This debate has been a huge one between baseball fans since these two made their MLB debuts in 2018. Acuña Jr. took home the 2018 Rookie of the Year Award due to an advantage in volume, but they have been very close their whole careers. Acuña Jr. leads Soto in career WAR (15.9 to 14.3), but that is due to more plate appearances and the positional adjustment. Acuña Jr. is no longer a center fielder, so he no longer has that advantage.

Recently, the Braves lost their young superstar to an injury, but for the purpose of the comparison, we will ignore this unfortunate development Although many Acuña Jr. was off to an incredible start to the 2021 season, Soto’s season has been very comparable. Acuña Jr. has a .414 wOBA, .425 xwOBA, 159 wRC+, and 4.3 WAR on the year, and Soto has a .398 wOBA, .424 xwOBA, 149 wRC+, and 3.3 WAR.

Acuña Jr. has better results, but Soto’s batted ball data is right there with Acuña Jr.’s, despite entirely different approaches at the plate. Soto averages a launch angle of 5.2 degrees, while Acuña Jr. tries to lift the ball more, averaging a launch angle of 18.2 degrees. Soto’s incredible plate discipline distances him from Acuña Jr., despite Acuña Jr.’s lead in LD% and FB%.

Since Acuña no longer has the positional adjustment on his side, Soto is now clearly the better defender between the two. Soto has 10 OAA as a corner outfielder since 2019, compared to Acuña Jr.’s 2 OAA in RF and 1 OAA total. Acuña Jr. has a much better ARM, but Soto’s is improving, as Acuña only leads by 3.0 ARM this season. On the bases, Acuña Jr. is much better than Soto, but overall, Juan Soto is still the better player and more promising star than Ronald Acuña Jr.

Soto vs Guerrero Jr.

Vladimir Guerrero Jr. has been the best hitter in baseball in 2021, but he has only shown his true potential for half a season. Offensively, using any sample size larger than just 2021, Soto beats Guerrero Jr. Soto’s 2020 season was better than Guerrero Jr.’s 2021 so far, but Guerrero Jr. has played far more games. Since 2019, Guerrero Jr. has a 136 wRC+ and 5.6 fWAR, carried by his 193 wRC+ and 5.0 WAR in 2021.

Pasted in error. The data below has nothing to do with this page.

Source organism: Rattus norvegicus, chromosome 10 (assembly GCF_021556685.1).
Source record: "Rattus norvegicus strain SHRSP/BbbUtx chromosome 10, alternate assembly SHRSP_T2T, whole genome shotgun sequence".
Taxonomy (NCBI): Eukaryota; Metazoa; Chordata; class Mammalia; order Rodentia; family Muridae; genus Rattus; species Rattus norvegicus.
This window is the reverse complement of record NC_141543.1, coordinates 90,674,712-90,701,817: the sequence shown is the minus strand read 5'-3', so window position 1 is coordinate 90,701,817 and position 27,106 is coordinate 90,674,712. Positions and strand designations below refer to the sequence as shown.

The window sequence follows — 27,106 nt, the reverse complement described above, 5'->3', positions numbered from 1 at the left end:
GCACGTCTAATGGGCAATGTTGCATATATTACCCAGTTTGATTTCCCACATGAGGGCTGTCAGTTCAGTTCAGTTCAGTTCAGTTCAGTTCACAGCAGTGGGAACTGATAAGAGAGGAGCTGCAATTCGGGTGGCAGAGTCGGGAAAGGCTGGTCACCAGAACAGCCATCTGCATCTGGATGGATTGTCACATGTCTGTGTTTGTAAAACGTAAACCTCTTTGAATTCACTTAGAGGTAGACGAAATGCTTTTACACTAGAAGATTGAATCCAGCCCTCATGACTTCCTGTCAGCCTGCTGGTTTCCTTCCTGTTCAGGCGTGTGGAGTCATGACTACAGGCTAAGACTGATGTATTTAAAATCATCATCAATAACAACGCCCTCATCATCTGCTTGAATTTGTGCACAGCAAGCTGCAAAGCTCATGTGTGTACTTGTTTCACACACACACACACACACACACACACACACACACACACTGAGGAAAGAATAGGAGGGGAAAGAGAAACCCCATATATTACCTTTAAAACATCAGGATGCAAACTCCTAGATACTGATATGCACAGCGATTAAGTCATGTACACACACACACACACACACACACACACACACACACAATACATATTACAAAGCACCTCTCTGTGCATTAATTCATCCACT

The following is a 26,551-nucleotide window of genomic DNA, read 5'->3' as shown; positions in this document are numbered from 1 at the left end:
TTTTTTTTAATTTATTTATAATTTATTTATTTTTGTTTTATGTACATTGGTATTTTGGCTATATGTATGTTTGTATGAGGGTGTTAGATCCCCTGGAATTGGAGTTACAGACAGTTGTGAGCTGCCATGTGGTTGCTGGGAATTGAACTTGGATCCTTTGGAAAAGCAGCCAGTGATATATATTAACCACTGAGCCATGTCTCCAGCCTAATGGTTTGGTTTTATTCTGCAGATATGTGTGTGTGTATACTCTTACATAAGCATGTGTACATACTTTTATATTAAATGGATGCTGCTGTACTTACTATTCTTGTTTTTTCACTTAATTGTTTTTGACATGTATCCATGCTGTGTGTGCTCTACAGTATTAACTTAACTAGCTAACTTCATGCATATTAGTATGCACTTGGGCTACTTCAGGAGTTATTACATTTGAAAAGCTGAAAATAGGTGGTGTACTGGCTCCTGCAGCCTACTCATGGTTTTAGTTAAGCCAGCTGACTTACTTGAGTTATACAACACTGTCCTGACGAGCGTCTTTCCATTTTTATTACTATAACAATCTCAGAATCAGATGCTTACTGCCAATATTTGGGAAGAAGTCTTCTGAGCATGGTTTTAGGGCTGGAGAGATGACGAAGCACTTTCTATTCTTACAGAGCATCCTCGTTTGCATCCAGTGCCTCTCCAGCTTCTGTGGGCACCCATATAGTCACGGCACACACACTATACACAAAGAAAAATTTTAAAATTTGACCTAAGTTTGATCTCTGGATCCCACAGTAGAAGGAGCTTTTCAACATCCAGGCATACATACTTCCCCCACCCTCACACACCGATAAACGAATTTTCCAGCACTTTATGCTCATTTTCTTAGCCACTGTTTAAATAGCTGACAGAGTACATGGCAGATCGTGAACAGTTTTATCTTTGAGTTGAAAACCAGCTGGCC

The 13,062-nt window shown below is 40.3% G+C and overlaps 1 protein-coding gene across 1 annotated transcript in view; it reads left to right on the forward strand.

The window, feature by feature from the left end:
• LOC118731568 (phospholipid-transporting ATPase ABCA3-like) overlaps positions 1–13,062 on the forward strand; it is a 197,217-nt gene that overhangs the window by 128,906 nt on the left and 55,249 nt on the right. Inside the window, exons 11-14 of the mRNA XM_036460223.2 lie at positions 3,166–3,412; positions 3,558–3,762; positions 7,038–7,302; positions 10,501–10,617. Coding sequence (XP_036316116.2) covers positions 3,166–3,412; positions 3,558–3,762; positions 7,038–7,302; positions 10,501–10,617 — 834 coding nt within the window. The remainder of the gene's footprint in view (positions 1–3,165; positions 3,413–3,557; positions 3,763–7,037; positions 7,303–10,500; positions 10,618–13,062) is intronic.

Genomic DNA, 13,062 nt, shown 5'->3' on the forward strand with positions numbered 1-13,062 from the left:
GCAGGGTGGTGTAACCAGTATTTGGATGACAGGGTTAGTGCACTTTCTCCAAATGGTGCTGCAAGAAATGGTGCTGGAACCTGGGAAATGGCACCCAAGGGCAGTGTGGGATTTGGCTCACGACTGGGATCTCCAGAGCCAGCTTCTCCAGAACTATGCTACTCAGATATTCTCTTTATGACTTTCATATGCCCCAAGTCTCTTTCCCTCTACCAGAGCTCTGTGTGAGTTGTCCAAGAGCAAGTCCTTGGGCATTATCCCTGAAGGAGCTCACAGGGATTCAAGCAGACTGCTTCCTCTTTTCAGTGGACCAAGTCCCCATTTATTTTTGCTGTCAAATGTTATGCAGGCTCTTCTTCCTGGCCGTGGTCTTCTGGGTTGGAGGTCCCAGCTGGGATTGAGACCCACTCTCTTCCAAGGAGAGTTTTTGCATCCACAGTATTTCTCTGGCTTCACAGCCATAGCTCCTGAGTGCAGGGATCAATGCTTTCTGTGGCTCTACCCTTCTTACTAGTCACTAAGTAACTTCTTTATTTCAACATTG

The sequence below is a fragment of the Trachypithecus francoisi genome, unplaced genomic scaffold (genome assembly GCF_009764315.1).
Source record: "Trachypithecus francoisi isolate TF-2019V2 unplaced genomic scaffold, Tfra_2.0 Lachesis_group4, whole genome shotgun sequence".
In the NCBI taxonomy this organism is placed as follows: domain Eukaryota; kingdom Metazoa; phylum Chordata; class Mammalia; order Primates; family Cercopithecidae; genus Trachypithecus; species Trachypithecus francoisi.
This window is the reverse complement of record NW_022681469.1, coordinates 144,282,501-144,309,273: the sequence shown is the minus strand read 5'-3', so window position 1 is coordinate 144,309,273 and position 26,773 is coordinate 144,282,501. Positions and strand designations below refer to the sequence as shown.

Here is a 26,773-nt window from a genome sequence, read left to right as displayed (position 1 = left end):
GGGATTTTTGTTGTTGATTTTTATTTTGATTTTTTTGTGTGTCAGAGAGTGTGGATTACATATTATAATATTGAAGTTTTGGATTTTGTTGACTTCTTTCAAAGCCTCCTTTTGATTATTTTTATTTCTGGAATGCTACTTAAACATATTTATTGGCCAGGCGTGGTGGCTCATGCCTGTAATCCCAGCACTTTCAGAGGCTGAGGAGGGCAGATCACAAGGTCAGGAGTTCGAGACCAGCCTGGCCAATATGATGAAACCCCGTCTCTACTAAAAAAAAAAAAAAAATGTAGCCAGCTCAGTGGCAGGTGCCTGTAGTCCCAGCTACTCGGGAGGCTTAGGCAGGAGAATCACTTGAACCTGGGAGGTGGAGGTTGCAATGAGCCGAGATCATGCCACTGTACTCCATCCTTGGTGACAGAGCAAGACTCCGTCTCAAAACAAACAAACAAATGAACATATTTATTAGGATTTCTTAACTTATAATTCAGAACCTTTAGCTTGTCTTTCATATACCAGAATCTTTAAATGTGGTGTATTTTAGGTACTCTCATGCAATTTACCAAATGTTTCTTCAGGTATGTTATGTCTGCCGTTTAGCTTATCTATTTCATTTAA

Guerrero Jr. had one major flaw entering 2021, and he seems to have figured it out. Even if he can sustain his production as one of the best hitters in baseball, Juan Soto will be right there with him. Guerrero leads Soto by just six points in xwOBA despite leading in wRC+ by over 40 points. Moving forward, Soto projects as a better hitter according to Steamer (159 wRC+ to 156), but both are very disciplined hitters who attack their pitches and hit the ball as hard as anyone.

Soto adds more value defensively and on the bases, as Soto has 10 OAA since 2019, while Guerrero has -1 as a 1B (-19 at 3B). Also, corner outfielders have more defensive positional adjustment value than first baseman, although both are very low. On the bases, Soto has -0.4 BsR, while Vladdy has -8.3 BsR.

Soto vs Tatis Jr.

To save the toughest argument for last, let us compare Fernando Tatis Jr. to Juan Soto. If any of these players deserve to be ranked higher than Soto among MLB players, it us Tatis Jr., who is now the consensus best shortstop in baseball. Since 2020, Soto has a 167 wRC+, while Tatis Jr. has a 160 wRC+. Since 2019, Soto has a 154 wRC+ and Tatis Jr. has a 156, but Tatis Jr. only played half of the 2019 season. At the plate, the edge goes to Soto, especially because of how he projects as a hitter based on his plate discipline and batted ball data.

Fernando Tatis Jr. has a 168 wRC+ so far in 2021, but he is only projected as a 141 wRC+ hitter for the rest of his season. Soto has a 149 wRC+ so far in 2021 (while being one of baseball’s unluckiest hitters), but he is projected to be a 159 wRC+ for the rest of the season. Of course, my entire argument is not made off projections, but Soto’s incredible plate discipline is rare for a player at his age. Tatis Jr. strikes out more than Soto and walks significantly less. They both hit the ball incredibly hard, but if Soto can start to lift the ball more, he will easily become the best hitter in baseball.

Defensively, the comparison is tough, because Tatis Jr. has a massive positive positional adjustment (shortstop) while Soto has a massive negative one (right field). Despite this, Soto has a better DEF than Tatis Jr. this season, so an argument can be made that Soto is the better defender. Tatis Jr. was awful defensively in 2019, elite in 2020, and is below average once again in 2021. His defensive numbers are trending upward this season, as Tatis is now up to -1 OAA so far this season. On the basepaths, the clear edge goes to Tatis Jr., who leads Soto by about 13 runs since 2019.

Juan Soto and Fernando Tatis Jr. are two of baseball’s most promising young talents and are both top 10 players in baseball right now. Soto has the edge at the plate, while they are close in the field, and Tatis Jr. holds the edge on the bases. The two superstars are very close in value, but moving forward, I will take Juan Soto, for the plate discipline, defense, and incredible power, as well as limited injury concern, over San Diego’s superstar shortstop.